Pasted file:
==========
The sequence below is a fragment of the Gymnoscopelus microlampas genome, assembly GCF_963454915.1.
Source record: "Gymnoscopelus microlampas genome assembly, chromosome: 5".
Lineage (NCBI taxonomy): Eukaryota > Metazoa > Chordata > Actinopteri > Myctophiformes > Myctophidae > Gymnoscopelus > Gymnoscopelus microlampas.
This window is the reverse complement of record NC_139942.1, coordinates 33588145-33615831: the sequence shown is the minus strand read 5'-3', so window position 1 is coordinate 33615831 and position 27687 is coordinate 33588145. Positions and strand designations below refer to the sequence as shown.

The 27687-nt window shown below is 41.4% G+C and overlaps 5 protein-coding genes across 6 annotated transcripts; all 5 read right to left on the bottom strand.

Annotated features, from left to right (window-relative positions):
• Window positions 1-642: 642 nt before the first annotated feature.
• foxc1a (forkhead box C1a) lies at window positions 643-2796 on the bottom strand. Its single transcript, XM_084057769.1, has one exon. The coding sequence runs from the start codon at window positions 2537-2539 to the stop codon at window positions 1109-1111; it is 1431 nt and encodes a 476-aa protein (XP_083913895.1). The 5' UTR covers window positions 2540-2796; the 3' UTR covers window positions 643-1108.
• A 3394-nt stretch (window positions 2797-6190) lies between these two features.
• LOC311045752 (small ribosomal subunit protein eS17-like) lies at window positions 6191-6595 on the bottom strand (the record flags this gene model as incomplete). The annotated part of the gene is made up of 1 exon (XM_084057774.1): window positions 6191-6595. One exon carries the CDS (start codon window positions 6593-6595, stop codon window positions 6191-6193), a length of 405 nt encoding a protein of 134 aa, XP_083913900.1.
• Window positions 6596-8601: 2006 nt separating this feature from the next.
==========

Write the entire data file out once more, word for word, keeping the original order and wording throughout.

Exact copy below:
The sequence below is a fragment of the Gymnoscopelus microlampas genome, assembly GCF_963454915.1.
Source record: "Gymnoscopelus microlampas genome assembly, chromosome: 5".
Lineage (NCBI taxonomy): Eukaryota > Metazoa > Chordata > Actinopteri > Myctophiformes > Myctophidae > Gymnoscopelus > Gymnoscopelus microlampas.
This window is the reverse complement of record NC_139942.1, coordinates 33588145-33615831: the sequence shown is the minus strand read 5'-3', so window position 1 is coordinate 33615831 and position 27687 is coordinate 33588145. Positions and strand designations below refer to the sequence as shown.

The 27687-nt window shown below is 41.4% G+C and overlaps 5 protein-coding genes across 6 annotated transcripts; all 5 read right to left on the bottom strand.

Annotated features, from left to right (window-relative positions):
• Window positions 1-642: 642 nt before the first annotated feature.
• foxc1a (forkhead box C1a) lies at window positions 643-2796 on the bottom strand. Its single transcript, XM_084057769.1, has one exon. The coding sequence runs from the start codon at window positions 2537-2539 to the stop codon at window positions 1109-1111; it is 1431 nt and encodes a 476-aa protein (XP_083913895.1). The 5' UTR covers window positions 2540-2796; the 3' UTR covers window positions 643-1108.
• A 3394-nt stretch (window positions 2797-6190) lies between these two features.
• LOC311045752 (small ribosomal subunit protein eS17-like) lies at window positions 6191-6595 on the bottom strand (the record flags this gene model as incomplete). The annotated part of the gene is made up of 1 exon (XM_084057774.1): window positions 6191-6595. One exon carries the CDS (start codon window positions 6593-6595, stop codon window positions 6191-6193), a length of 405 nt encoding a protein of 134 aa, XP_083913900.1.
• Window positions 6596-8601: 2006 nt separating this feature from the next.